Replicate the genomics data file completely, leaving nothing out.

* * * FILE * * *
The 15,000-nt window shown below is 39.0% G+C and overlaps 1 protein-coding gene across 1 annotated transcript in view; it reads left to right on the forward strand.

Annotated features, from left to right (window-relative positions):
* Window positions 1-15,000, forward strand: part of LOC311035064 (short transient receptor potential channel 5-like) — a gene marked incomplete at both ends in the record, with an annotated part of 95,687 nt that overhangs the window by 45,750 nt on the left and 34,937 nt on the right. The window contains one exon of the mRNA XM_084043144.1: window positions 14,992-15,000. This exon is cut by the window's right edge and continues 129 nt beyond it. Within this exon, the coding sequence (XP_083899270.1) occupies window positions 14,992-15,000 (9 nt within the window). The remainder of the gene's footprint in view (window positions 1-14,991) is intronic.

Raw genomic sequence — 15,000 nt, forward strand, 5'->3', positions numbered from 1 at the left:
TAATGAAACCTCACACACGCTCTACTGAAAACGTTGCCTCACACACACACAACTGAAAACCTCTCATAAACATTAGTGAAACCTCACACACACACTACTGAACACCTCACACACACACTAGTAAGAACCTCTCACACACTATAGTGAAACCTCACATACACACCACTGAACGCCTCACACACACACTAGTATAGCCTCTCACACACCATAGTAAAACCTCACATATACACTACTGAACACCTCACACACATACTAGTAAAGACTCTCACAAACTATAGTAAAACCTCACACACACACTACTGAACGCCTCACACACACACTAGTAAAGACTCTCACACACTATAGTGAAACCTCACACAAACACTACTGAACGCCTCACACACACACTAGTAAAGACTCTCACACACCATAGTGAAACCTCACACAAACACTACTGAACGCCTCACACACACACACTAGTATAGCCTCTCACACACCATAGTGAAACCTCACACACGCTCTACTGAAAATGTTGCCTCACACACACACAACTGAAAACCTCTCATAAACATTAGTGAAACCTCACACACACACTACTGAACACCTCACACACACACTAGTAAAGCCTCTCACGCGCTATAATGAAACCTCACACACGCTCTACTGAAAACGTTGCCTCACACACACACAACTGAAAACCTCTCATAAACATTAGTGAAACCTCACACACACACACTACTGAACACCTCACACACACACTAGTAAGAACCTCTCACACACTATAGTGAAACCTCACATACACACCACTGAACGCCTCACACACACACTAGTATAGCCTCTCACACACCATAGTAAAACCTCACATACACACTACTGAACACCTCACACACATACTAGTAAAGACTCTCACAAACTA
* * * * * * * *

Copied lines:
The 15,000-nt window shown below is 39.0% G+C and overlaps 1 protein-coding gene across 1 annotated transcript in view; it reads left to right on the forward strand.

Annotated features, from left to right (window-relative positions):
* Window positions 1-15,000, forward strand: part of LOC311035064 (short transient receptor potential channel 5-like) — a gene marked incomplete at both ends in the record, with an annotated part of 95,687 nt that overhangs the window by 45,750 nt on the left and 34,937 nt on the right. The window contains one exon of the mRNA XM_084043144.1: window positions 14,992-15,000. This exon is cut by the window's right edge and continues 129 nt beyond it. Within this exon, the coding sequence (XP_083899270.1) occupies window positions 14,992-15,000 (9 nt within the window). The remainder of the gene's footprint in view (window positions 1-14,991) is intronic.

Raw genomic sequence — 15,000 nt, forward strand, 5'->3', positions numbered from 1 at the left:
TAATGAAACCTCACACACGCTCTACTGAAAACGTTGCCTCACACACACACAACTGAAAACCTCTCATAAACATTAGTGAAACCTCACACACACACTACTGAACACCTCACACACACACTAGTAAGAACCTCTCACACACTATAGTGAAACCTCACATACACACCACTGAACGCCTCACACACACACTAGTATAGCCTCTCACACACCATAGTAAAACCTCACATATACACTACTGAACACCTCACACACATACTAGTAAAGACTCTCACAAACTATAGTAAAACCTCACACACACACTACTGAACGCCTCACACACACACTAGTAAAGACTCTCACACACTATAGTGAAACCTCACACAAACACTACTGAACGCCTCACACACACACTAGTAAAGACTCTCACACACCATAGTGAAACCTCACACAAACACTACTGAACGCCTCACACACACACACTAGTATAGCCTCTCACACACCATAGTGAAACCTCACACACGCTCTACTGAAAATGTTGCCTCACACACACACAACTGAAAACCTCTCATAAACATTAGTGAAACCTCACACACACACTACTGAACACCTCACACACACACTAGTAAAGCCTCTCACGCGCTATAATGAAACCTCACACACGCTCTACTGAAAACGTTGCCTCACACACACACAACTGAAAACCTCTCATAAACATTAGTGAAACCTCACACACACACACTACTGAACACCTCACACACACACTAGTAAGAACCTCTCACACACTATAGTGAAACCTCACATACACACCACTGAACGCCTCACACACACACTAGTATAGCCTCTCACACACCATAGTAAAACCTCACATACACACTACTGAACACCTCACACACATACTAGTAAAGACTCTCACAAACTA